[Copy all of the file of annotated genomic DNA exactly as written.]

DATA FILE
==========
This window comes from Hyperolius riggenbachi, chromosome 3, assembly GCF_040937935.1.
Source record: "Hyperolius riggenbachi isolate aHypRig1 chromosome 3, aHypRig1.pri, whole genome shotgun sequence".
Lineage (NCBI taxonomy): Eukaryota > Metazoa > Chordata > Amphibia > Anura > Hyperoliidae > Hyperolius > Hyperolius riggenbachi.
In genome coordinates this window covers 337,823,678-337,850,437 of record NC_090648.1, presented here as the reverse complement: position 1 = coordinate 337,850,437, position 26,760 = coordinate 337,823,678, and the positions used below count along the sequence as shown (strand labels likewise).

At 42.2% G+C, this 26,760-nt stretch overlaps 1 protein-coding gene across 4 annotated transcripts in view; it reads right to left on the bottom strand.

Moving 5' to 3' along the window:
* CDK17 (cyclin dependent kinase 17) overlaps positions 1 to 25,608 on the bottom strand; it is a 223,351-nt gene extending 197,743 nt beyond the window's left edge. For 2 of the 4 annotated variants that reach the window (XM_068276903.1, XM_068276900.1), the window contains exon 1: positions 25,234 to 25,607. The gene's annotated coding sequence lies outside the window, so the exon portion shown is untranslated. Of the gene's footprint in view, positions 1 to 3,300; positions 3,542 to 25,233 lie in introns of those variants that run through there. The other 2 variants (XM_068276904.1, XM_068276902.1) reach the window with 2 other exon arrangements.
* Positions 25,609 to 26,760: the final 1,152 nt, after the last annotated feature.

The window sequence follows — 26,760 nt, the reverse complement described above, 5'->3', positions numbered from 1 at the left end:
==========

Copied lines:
This window comes from Hyperolius riggenbachi, chromosome 3, assembly GCF_040937935.1.
Source record: "Hyperolius riggenbachi isolate aHypRig1 chromosome 3, aHypRig1.pri, whole genome shotgun sequence".
Lineage (NCBI taxonomy): Eukaryota > Metazoa > Chordata > Amphibia > Anura > Hyperoliidae > Hyperolius > Hyperolius riggenbachi.
In genome coordinates this window covers 337,823,678-337,850,437 of record NC_090648.1, presented here as the reverse complement: position 1 = coordinate 337,850,437, position 26,760 = coordinate 337,823,678, and the positions used below count along the sequence as shown (strand labels likewise).

At 42.2% G+C, this 26,760-nt stretch overlaps 1 protein-coding gene across 4 annotated transcripts in view; it reads right to left on the bottom strand.

Moving 5' to 3' along the window:
* CDK17 (cyclin dependent kinase 17) overlaps positions 1 to 25,608 on the bottom strand; it is a 223,351-nt gene extending 197,743 nt beyond the window's left edge. For 2 of the 4 annotated variants that reach the window (XM_068276903.1, XM_068276900.1), the window contains exon 1: positions 25,234 to 25,607. The gene's annotated coding sequence lies outside the window, so the exon portion shown is untranslated. Of the gene's footprint in view, positions 1 to 3,300; positions 3,542 to 25,233 lie in introns of those variants that run through there. The other 2 variants (XM_068276904.1, XM_068276902.1) reach the window with 2 other exon arrangements.
* Positions 25,609 to 26,760: the final 1,152 nt, after the last annotated feature.

The window sequence follows — 26,760 nt, the reverse complement described above, 5'->3', positions numbered from 1 at the left end: